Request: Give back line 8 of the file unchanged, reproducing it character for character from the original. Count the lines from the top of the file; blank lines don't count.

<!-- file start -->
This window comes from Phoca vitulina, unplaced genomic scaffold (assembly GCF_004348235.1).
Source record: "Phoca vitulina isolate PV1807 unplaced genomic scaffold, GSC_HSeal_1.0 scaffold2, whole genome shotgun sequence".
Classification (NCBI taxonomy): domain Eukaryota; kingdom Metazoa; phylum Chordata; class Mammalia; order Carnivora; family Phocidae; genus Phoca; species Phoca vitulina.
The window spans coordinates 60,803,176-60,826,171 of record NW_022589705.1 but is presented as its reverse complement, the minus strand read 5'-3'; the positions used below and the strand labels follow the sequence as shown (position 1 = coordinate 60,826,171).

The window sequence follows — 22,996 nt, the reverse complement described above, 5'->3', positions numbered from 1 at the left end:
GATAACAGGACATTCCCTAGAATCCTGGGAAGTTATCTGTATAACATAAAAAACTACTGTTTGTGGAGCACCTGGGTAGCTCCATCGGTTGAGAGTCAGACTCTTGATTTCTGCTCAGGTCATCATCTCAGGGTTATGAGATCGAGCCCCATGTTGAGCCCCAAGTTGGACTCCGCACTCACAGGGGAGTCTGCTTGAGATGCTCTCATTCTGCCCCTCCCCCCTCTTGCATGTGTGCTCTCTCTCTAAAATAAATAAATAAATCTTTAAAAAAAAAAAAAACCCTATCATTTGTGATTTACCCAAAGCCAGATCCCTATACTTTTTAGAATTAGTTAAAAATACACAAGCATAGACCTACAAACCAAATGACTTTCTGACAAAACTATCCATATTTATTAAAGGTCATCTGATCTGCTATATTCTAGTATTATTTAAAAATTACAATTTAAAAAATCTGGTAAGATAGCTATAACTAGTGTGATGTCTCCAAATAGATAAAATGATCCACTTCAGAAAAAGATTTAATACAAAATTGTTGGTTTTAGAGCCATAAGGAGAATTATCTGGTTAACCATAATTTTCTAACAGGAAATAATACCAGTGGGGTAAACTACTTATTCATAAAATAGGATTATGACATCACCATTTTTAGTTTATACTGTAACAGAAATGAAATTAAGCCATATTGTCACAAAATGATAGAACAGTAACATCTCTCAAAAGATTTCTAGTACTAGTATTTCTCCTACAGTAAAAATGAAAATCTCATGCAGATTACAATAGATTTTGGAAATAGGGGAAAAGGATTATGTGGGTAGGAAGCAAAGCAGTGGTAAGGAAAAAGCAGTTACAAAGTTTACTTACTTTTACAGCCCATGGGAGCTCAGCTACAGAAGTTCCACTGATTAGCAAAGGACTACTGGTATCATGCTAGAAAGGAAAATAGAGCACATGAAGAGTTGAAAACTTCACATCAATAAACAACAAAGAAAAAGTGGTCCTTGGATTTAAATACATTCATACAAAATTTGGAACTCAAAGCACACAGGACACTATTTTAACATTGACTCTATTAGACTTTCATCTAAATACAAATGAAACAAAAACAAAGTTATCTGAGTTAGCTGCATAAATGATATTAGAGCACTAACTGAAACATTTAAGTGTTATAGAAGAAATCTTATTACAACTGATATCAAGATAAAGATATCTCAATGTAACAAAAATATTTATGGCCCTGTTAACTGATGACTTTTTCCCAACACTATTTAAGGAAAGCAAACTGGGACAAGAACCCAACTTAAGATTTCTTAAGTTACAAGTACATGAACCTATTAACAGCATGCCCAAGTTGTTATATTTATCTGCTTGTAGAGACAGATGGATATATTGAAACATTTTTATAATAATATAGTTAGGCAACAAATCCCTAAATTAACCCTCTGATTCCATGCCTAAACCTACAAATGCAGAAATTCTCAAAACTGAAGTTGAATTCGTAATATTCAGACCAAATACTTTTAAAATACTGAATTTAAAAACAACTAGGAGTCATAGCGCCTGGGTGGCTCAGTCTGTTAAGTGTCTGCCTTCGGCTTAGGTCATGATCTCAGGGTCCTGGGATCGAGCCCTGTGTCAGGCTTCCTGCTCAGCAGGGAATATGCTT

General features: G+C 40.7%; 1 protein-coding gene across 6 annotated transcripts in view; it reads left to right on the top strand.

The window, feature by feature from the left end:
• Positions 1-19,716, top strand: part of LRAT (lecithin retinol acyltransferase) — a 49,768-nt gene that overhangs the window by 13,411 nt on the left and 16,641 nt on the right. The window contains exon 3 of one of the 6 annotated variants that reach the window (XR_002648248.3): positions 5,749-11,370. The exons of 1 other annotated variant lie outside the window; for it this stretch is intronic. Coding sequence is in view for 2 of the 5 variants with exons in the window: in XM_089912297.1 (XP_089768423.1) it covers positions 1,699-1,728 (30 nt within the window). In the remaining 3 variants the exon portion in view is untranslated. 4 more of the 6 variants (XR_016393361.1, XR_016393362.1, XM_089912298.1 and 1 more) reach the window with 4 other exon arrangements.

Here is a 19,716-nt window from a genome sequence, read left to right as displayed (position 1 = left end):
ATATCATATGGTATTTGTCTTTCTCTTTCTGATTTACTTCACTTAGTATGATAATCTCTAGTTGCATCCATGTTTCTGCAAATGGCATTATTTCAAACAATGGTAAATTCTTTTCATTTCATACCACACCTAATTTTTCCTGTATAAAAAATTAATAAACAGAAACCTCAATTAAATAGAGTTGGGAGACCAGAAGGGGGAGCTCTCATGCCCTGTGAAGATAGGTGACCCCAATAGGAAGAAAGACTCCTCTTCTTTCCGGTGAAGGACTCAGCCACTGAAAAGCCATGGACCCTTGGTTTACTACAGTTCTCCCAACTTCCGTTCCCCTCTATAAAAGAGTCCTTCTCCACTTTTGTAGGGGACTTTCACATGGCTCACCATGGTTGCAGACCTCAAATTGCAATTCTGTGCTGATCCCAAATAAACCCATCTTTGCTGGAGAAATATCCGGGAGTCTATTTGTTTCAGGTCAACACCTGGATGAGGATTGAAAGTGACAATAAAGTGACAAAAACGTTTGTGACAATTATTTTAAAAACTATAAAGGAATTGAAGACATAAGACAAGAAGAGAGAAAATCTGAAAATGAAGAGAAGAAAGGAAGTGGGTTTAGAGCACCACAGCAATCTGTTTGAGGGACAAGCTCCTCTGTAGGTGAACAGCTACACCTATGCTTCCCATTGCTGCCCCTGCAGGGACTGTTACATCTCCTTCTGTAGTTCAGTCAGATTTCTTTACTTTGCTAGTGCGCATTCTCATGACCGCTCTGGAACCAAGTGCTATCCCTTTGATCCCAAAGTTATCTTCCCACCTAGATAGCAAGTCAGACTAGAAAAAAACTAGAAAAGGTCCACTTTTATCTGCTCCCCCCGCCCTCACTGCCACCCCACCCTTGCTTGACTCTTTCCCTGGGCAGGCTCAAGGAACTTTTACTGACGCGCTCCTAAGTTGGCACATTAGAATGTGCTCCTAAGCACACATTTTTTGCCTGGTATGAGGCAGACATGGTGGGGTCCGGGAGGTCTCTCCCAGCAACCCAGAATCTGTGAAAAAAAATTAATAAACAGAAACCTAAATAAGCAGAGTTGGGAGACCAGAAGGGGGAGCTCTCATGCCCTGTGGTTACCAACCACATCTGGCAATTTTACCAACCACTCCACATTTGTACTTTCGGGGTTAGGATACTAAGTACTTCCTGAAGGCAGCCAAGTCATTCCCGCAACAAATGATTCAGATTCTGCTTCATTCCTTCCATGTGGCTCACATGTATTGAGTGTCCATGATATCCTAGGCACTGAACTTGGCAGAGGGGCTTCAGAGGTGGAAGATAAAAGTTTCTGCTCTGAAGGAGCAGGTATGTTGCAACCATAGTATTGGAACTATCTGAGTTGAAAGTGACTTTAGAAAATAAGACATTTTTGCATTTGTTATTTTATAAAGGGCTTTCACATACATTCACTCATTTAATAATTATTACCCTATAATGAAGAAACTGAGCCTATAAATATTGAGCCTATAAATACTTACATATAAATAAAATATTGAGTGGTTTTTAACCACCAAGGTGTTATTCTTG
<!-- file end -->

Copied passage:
The window, feature by feature from the left end: